GloRilla: Yeah, that was Gotti idea. I ain’t know - I’m thinking we just finna shoot the video. I ain’t know we finna go on the jet or nothing like that. That really had surprised me. We pulled up and next thing you know… Where in Memphis are you from?

GloRilla: Like, I don’t call it North Memphis - people that ain’t from Memphis call it that. Me and Gotti are from the same area. He call it North Memphis; I call it Frayser. Yo Gotti is, of course, local rap royalty. Did he loom large in your upbringing?

GloRilla: When you think about Memphis music, you think about Gotti, you know what I’m saying, and Three 6 and them. That was the face of Memphis when you think about rap. They had the city in a chokehold, and you can’t go to the club without hearing a couple of Gotti songs. So he was a big factor growing up. When I think of pioneering female rappers from Memphis, two names that come to mind are Gangsta Boo and La Chat.

GloRilla: I feel like they paved the way for female rappers globally. Them was the two female rappers out here! It wasn’t only Memphis. It was, like, everywhere. Speaking of Three 6, the Migos-style “triplet flow” can be traced back to Lord Infamous. Does Memphis get enough credit for essentially inventing rap as we know it?

GloRilla: I don’t know exactly what to say about that ‘cause I feel like a lot people do know about the Memphis music scene. Memphis got a lot to do with rap, like, we got our own sound; don’t nobody sound like us. So I don’t know if Memphis get enough credit, but I feel like most people are in the know. The new CMG compilation, Gangsta Art, conveys that you guys are an exciting batch of artists. Your contribution to Gangsta Art is called “Tomorrow.” What other songs on there do you like?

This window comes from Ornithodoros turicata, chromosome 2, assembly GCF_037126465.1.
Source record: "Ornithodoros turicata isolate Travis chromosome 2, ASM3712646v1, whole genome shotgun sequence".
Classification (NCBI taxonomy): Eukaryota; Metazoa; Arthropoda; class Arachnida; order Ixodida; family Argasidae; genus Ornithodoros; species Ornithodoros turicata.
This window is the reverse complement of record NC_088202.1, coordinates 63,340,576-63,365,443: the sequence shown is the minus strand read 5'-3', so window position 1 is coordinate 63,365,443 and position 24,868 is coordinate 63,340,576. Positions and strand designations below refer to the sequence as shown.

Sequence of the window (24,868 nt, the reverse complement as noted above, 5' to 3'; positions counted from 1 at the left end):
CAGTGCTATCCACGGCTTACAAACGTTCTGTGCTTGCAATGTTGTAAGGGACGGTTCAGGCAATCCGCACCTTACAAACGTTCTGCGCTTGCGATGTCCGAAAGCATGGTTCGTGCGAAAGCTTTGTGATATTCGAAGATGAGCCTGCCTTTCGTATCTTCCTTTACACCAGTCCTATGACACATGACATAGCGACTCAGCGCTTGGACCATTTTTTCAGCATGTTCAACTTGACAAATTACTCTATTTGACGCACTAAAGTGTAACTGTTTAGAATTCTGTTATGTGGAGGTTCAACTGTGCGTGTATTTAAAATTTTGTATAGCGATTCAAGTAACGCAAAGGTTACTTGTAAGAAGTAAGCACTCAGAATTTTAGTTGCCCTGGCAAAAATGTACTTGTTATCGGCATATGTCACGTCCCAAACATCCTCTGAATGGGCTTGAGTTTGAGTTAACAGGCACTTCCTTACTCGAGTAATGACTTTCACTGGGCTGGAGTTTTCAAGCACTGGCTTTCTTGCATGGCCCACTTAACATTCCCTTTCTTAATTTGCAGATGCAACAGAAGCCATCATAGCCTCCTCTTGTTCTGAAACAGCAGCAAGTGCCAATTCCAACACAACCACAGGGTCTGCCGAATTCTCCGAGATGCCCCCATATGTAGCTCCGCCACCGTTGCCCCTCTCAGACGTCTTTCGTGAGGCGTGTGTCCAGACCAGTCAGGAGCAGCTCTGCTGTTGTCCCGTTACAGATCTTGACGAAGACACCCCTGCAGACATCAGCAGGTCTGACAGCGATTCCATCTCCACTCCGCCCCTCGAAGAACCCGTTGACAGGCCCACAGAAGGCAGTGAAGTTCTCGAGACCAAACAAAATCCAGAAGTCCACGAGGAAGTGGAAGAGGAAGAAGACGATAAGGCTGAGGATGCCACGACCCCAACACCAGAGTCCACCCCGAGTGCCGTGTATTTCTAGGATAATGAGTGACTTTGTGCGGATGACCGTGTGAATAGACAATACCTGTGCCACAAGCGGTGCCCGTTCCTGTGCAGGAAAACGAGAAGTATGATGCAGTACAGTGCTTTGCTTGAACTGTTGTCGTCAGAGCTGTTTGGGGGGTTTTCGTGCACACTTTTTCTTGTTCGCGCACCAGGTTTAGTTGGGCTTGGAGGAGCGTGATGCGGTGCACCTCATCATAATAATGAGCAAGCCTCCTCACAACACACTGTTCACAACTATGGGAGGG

GloRilla: I love “Steppas.” I like “Major Payne,” I like “Gangsta Art” and I like “1st of Jan.” Them my favorites. You’ve been endorsed by a whole slew of industrial giants, including some highly visible female rappers. Which co-signs stand out as particularly meaningful?

GloRilla: I’m grateful for everybody in the industry that I grew up listening to, or that I listen to on a daily basis, who’s been reaching out or DMing me, telling me inspirational stuff. Latto do it. Cardi [B] do it. Saweetie always texting me. I ain’t directly talk to Megan [Thee Stallion] yet, but every time I look up she dancing to my song. I ain’t have no direct conversation with her yet, though. Think back to the top of the year - January or February. Did you envision yourself becoming so famous so quickly?

GloRilla: I ain’t envision it happening this fast, but every year since I started rapping, I would say, “Aight, this is the year it’s gone pop off.” When I be on Facebook and I see all my old posts, I’m always saying something, like, to that effect. I knew it would happen; I just didn’t know when.